Monday, March 31, 2008

Denver, DNC to bring art to the masses during Dem convention

Something for the anarchists to gawp at between the smashy-smashy. Rocky art critic Mary Chandler outlines how nicely "Art will play alongside politics in late August":
Denver loves to put on a show, and come late August, that certainly will hold true.

Some grassroots art-related projects will spring from the community here, but for the most part the major public artworks timed for the Democratic National Convention will be by high-powered artists from locales as varied as Hungary, South Korea and New York.
Major public artworks by high-powered artists. Here in Denver! It's an honor just to be able to help pay for them.
Between the Invisible Museum - a free-form arts advocacy group in Denver - and the Denver 2008 Host Committee, that includes works with a political edge, social commentary and plain star power.
Political edge, social commentary and plain star power. We are so lucky, Denvereens.
* The Invisible Museum [a free form arts advocacy group in Denver, in case you've forgotten or haven't thrown up yet--ed.] working with the Design Council, is bringing Hungarian artist Peter Kozma here for 10 days in April to find locations to
film. . . .

Kozma uses a Pani Slide projection system to then beam complex images of buildings and natural forms onto other buildings, streets and plazas.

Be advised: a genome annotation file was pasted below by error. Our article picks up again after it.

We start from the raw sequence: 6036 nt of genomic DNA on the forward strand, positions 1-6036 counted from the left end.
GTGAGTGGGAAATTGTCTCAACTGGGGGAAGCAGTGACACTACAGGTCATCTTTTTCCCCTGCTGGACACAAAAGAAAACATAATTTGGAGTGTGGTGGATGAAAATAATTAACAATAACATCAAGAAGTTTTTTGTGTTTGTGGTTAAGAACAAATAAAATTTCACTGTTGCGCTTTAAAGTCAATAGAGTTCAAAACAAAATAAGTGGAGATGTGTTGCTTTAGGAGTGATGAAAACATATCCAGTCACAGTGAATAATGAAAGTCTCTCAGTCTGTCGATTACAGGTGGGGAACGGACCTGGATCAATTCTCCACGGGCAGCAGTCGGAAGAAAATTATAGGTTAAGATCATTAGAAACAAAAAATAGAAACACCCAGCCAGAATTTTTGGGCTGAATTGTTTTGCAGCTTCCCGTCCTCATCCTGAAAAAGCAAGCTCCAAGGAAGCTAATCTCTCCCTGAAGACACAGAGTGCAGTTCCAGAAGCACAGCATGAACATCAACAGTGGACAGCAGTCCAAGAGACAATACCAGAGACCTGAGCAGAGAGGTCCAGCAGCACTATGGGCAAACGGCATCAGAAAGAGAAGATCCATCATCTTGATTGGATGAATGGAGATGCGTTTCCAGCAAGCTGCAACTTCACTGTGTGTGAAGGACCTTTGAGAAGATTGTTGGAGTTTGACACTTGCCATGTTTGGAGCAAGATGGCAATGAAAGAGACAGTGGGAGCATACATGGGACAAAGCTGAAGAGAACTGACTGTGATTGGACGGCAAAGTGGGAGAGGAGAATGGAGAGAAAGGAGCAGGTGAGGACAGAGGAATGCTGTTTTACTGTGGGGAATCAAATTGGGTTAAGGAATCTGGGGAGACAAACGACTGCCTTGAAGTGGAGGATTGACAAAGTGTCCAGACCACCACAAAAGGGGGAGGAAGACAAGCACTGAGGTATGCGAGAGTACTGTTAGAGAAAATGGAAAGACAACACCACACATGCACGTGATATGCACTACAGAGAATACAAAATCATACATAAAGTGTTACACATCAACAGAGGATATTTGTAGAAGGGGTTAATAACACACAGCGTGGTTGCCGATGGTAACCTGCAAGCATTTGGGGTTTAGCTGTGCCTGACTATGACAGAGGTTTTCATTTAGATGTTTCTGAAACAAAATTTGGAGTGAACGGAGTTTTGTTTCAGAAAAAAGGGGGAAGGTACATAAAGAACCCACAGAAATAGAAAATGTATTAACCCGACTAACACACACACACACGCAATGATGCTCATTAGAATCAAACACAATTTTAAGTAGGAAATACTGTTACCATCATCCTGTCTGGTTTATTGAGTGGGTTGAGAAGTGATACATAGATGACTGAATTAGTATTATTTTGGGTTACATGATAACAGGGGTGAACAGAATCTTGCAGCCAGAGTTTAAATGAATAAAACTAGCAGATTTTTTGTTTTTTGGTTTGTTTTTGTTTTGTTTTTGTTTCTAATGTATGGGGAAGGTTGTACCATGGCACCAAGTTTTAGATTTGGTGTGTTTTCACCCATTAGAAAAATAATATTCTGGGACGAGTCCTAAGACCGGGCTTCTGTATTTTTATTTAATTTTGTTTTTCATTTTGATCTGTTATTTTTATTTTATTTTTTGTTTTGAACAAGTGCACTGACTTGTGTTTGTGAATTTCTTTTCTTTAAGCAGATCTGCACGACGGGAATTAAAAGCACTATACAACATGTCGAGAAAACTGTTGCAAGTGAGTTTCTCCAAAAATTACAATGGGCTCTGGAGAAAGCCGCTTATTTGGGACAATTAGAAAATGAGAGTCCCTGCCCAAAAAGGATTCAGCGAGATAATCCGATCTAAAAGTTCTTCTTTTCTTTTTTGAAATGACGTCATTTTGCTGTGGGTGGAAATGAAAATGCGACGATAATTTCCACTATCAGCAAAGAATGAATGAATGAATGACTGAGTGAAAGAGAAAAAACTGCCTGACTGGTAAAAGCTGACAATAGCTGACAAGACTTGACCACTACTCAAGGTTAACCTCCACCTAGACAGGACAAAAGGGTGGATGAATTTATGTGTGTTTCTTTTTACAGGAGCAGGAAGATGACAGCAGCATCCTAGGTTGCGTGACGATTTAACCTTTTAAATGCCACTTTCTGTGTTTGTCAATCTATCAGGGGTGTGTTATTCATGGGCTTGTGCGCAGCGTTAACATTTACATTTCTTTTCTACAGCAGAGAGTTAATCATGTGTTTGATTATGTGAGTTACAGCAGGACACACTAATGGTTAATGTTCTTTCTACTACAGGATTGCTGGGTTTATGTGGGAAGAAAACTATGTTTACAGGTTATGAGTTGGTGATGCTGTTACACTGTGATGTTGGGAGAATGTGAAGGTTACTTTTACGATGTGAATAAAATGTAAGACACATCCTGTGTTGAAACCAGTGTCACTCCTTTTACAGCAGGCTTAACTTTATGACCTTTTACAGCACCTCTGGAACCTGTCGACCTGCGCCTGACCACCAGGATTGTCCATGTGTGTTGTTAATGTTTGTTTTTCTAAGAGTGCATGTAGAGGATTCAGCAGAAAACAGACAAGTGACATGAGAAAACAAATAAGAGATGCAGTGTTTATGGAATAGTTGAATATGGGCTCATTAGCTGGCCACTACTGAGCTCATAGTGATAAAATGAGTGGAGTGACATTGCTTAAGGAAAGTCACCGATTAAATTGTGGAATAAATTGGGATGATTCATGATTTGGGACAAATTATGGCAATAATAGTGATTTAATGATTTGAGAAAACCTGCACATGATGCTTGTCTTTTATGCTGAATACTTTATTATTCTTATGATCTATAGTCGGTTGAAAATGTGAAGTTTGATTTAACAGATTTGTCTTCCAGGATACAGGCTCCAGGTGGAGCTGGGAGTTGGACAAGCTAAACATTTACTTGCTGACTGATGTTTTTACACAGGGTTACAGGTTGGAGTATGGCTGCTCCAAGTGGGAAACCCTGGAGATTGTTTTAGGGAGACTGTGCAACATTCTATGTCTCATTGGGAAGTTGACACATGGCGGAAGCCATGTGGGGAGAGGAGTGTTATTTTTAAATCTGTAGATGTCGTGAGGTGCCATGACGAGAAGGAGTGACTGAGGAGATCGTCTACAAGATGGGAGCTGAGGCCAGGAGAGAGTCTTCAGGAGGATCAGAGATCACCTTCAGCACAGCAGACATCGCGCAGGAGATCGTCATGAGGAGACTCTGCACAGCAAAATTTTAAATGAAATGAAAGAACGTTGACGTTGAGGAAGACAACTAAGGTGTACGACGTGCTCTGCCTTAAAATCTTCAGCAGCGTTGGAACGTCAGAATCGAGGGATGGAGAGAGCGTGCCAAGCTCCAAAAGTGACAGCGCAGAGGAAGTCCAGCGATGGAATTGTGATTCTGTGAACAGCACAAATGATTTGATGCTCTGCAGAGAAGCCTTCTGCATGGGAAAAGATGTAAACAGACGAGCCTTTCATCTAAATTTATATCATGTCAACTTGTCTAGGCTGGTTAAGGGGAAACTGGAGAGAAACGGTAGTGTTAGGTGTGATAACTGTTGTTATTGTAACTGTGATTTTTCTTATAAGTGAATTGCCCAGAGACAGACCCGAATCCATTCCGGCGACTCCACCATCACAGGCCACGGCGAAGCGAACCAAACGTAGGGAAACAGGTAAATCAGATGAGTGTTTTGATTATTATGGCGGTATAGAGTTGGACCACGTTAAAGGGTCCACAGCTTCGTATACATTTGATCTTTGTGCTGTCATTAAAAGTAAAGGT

So we're talkin' giant slide show here.
Organizers want Kozma to create 16 works, beaming two a night for eight nights before, during and after the convention.

The location being discussed at this time is Union Station, said Marina Graves, a founder and board member of the Invisible Museum. A PowerPoint of Kozma's work showed brilliant colors and geometrically influenced shapes projected so it appeared people could walk through them.
Chandler got to watch a Powerpoint (sorry, PowerPoint) presentation of a slideshow. Perks of a critic.
The cost? Graves said that a project Kozma did in Budapest cost about $240,000. No estimate yet for work for Denver, the artist's first in the U.S.
D-blog estimate: more than $240,000.
The lineup includes another light-projection project [can there ever be too many?--ed.], this one by Krzysztof Wodiczko, who would work with Denver's Road Home organization and homeless veterans. DJ Spooky is expected to bring his new sound and video work, Terra Nova: The Antarctic Suite - he spent a month there capturing the sights and sounds of breaking ice - to the Ellie Caulkins Opera House and, later, to a high school.
And later still, to a Dumpster™.
Seoul-based architect Minsuk Cho and his firm, Mass Studios, will build a temporary pavilion in City Park to house public discourse.
You mean Denver doesn't even have a House of Public Discourse yet? Fucking cowtown.
And there's the 2008 Cinemocracy Film Festival, which has a call out for short films (up to five minutes in length) to be submitted online. The 10 top vote-getters will be brought to Denver for a screening during the convention and the top film will have a berth at this fall's Starz Denver Film Festival.
You might remember Cinemocracy. Anyway, what's the bill on this balls-up?
The cost? Goldenberg said the host committee had set aside about $200,000for cultural programming, which needs serious augmenting. . . .
Obviously, since right now they can afford about three-quarters of a Hungarian slide show. But Chandler is reassuring:
As late August approaches, I'd bet that Denver's arts communities will step forward with more for all to see.

Update: No, Ben Vereen is not a Denvereen.

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